In The Rear View Mirror
Stocks capped a volatile November with a lethargic day of action in the last trading session of the month. Amid lingering fiscal cliff fears, the S&P 500 and the Dow Jones Industrial Average eked out small gains while the Nasdaq endured a small loss on what is traditionally a rough day for stocks, that being the final day of November. For the week, the S&P 500 gained half a percent. For the month, the gain was a third of a percent.
Not to rain on anyone’s parade, but it is fair to say that the bulk of those gains were accrued before Election Day and this week because since President Obama was reelected, the S&P 500 is off 0.9%.
Microcap indices showing strength
Despite the risk off tenor to November, it was a decent month to be involved with micro-caps as the iShares Russell Microcap Index Fund (NYSE: IWC) closed modestly higher for the month.
The Guggenheim Wilshire Micro-Cap ETF (NYSE: WMCR) also closed in the green. Gains for both ETFs can be viewed as impressive given that energy and materials names across all cap spectrums struggled for most of November.
Gold declines again…gives back over $40 this week…to close at $1,710.90
Gold slid 1% on Friday alone, capping the second consecutive monthly decline for the yellow metal. Fiscal cliff fears punished gold. Some institutional investors lightened their gold holdings, worried that failure to reach a budget deal could hurt economic growth and undermine gold’s appeal as an inflation hedge, according to Reuters.
|The Markets @ 11/30/2012|
|Index||Close||Weekly||% Change||YTD Change||YTD%|
And…the fun continues for another week as we head into the holiday season
Every index we track flashed green numbers…that’s two weeks in a row. Nasdaq led the majors with a 1.46% gain for the week. The others were not nearly as exciting with the Dow up a measly 0.12%.
MicroCaps looking strong
The Russell Micro Index continued a strong recovery… up 2.71% to go with the 4.25%% it gained last week. The Russell 2000 was right behind again…gaining 1.83% which followed its 3.98% gain last week. The internationals showed a little strength with the China Index up 1.47%% and Emerging Markets up 0.83% at the close Friday.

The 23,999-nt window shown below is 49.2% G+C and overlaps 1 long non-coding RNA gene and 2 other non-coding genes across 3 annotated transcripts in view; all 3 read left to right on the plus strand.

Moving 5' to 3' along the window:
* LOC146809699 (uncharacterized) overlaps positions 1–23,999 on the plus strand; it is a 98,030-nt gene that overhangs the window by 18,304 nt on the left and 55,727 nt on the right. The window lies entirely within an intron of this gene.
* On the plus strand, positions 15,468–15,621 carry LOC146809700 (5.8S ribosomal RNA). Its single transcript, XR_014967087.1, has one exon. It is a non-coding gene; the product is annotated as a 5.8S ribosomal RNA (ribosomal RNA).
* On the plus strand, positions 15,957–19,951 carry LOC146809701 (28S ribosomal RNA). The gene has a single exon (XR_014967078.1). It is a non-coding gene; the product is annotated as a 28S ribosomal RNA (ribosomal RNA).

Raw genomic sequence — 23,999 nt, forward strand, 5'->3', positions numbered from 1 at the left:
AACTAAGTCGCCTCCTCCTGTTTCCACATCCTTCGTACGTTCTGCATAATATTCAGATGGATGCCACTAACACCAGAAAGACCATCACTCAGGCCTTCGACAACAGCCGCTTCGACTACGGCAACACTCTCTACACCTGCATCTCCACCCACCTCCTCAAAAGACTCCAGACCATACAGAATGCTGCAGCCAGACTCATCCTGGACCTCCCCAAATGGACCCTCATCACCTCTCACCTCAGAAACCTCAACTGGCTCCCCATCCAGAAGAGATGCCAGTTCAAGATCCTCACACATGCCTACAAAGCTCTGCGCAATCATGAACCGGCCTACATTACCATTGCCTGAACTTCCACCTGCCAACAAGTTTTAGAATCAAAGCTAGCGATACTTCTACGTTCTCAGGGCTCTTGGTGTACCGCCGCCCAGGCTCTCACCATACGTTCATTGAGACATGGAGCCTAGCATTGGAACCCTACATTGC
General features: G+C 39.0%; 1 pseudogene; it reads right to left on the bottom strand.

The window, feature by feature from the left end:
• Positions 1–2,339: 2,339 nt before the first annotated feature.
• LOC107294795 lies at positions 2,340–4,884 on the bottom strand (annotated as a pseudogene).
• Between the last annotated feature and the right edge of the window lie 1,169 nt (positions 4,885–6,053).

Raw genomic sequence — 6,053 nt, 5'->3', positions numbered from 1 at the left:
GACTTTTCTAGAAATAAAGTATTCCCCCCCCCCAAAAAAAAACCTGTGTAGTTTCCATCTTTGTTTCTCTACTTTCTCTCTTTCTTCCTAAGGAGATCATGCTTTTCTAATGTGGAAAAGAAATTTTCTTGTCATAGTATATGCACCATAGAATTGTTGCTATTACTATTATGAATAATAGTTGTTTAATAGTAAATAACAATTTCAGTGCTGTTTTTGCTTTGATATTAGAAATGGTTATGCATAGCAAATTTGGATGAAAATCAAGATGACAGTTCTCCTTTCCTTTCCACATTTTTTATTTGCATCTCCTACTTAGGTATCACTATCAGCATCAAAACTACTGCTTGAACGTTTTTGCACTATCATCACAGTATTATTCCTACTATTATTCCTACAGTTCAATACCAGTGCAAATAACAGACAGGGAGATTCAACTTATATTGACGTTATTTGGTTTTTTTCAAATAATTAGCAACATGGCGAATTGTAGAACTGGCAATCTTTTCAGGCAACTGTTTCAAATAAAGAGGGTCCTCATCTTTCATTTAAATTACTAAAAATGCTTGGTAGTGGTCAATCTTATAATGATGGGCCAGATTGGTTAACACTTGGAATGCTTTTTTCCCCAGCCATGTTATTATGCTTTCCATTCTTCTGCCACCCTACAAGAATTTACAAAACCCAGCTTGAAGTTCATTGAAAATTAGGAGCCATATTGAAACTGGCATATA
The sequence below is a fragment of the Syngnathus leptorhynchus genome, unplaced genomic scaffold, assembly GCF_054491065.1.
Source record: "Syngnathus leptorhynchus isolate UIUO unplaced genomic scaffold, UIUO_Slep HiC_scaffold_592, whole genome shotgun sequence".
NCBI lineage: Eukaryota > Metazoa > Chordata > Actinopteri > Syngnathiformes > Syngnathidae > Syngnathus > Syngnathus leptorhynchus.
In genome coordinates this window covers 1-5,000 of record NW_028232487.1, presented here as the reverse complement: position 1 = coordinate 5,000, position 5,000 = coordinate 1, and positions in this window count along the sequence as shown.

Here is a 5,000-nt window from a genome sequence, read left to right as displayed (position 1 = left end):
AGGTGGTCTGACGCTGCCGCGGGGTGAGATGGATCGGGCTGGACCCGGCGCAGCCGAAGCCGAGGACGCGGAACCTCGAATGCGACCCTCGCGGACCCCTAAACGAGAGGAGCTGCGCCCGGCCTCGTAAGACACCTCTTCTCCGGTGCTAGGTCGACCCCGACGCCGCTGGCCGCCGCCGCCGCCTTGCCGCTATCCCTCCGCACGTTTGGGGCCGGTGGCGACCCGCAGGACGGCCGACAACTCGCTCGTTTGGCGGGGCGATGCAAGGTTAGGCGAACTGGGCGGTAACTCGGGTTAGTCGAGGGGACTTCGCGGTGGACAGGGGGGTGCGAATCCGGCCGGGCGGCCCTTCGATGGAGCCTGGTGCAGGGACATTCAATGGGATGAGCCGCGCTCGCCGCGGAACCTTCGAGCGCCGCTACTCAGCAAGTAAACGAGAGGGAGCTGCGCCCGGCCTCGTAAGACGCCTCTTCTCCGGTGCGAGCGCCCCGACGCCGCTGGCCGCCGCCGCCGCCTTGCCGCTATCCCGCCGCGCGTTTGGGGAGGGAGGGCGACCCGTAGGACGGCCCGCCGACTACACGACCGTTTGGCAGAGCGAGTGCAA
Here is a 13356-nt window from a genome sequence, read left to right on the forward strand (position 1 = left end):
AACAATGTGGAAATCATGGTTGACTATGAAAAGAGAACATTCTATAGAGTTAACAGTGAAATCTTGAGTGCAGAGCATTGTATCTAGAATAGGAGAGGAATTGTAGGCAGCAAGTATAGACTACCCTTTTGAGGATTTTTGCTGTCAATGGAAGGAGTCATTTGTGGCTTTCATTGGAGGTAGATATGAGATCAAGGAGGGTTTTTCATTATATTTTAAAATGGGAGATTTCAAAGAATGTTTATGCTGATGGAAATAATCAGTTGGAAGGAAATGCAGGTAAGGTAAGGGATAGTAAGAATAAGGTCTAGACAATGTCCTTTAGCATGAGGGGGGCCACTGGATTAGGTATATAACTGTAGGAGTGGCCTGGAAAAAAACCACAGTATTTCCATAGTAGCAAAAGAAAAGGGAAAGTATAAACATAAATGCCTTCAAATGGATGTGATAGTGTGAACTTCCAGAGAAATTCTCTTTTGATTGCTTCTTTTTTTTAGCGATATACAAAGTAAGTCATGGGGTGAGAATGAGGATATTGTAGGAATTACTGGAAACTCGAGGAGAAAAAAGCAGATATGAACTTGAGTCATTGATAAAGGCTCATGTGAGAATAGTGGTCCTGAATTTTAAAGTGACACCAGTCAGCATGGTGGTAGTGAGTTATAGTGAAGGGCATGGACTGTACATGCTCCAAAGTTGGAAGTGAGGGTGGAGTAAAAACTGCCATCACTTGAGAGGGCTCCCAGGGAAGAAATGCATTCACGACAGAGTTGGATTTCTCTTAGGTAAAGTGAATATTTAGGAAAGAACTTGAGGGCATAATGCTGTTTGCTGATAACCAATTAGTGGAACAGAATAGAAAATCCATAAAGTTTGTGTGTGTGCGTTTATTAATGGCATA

The Dollar continued a very modest downward trend
The US Dollar ever so slightly softened this week against the Euro (closing at 0.7699 Euros; minus $0.0009); bonds were mixed…the 10-year bond gained $0.77 to close at $100.16 and the 30-year bond lost $0.69 to close at $99.08.
Same story for oil prices… holding steady but with a slight upward bias
WTI Crude Oil gained $0.63 this week to close at $88.91 on Friday. Consumers would definitely like to see these lower prices hold through the holiday travel season.
Economic news is a little better than OK
The Conference Board said November consumer confidence rose to 73.7 from an upwardly revised October reading of 73.1. Economists expected a November reading of 73. The S&P/Case-Shiller home price index jumped 3.6% in third quarter; good for the biggest increase since the second quarter of 2010. The monthly annual reading has risen for four consecutive months adding to a body of evidence that says the economic recovery is still underway.
The Commerce Department said durable goods orders were flat in October. Economists expected a decline of 0.4%. The Commerce Department said new home sales fell 0.3% last month to a 368,000-unit annual rate. The September number was also revised down to 369,000 from 389,000.
GDP surprises to the upside
U.S. third-quarter GDP jumped 2.7%, well above the 2% estimate released last month. Some economists have indicated that without stronger contributions from consumers and businesses, the economy is likely to remain stuck in this sluggish recovery.
The National Association of Realtors said its index of pending home sales rose to 104.8 in October from 99.6 in September as contracts to buy previously owned homes climbed 5.2 percent last month. Index readings above 100 are considered healthy. Initial claims for jobless benefits fell by 23,000 to 393,000 last week.
Both are positive factors to support the fact that the recovery is still underway, even if not as robustly as hoped for.
The Bottom Line for Stocks
We can only lament the potential fiscal cliff outcomes so many times before boring everyone to sleep. As of this moment, talks are at a stalemate, but there is reason to believe that the folks in our nation’s capitol will reach a compromise.
That reason is easy to identify: politicians like to get re-elected and polls indicate that the majority of voters expect a reasonable negotiation and solution to the pending problem. The President appears to have the upper hand at this point and the Republicans can’t afford to alienate any more voters. Whoever appears the most reasonable and willing to compromise…wins! And…the markets will respond positively if the drop off the cliff is avoided.
The current risk off environment does create a buying opportunity with micro-caps; that is good news for those of you looking to add to your portfolio. Look at gold and silver miners; that group has been beaten up too harshly too quickly and now looks poised for an oversold bounce. Micro-cap biotech names continue to show their resilience, something we’ve talked about all year, and we reiterated the strong seasonal trends facing discretionary names right now.
Research and Editorial Staff
Mike Casson, Executive Editor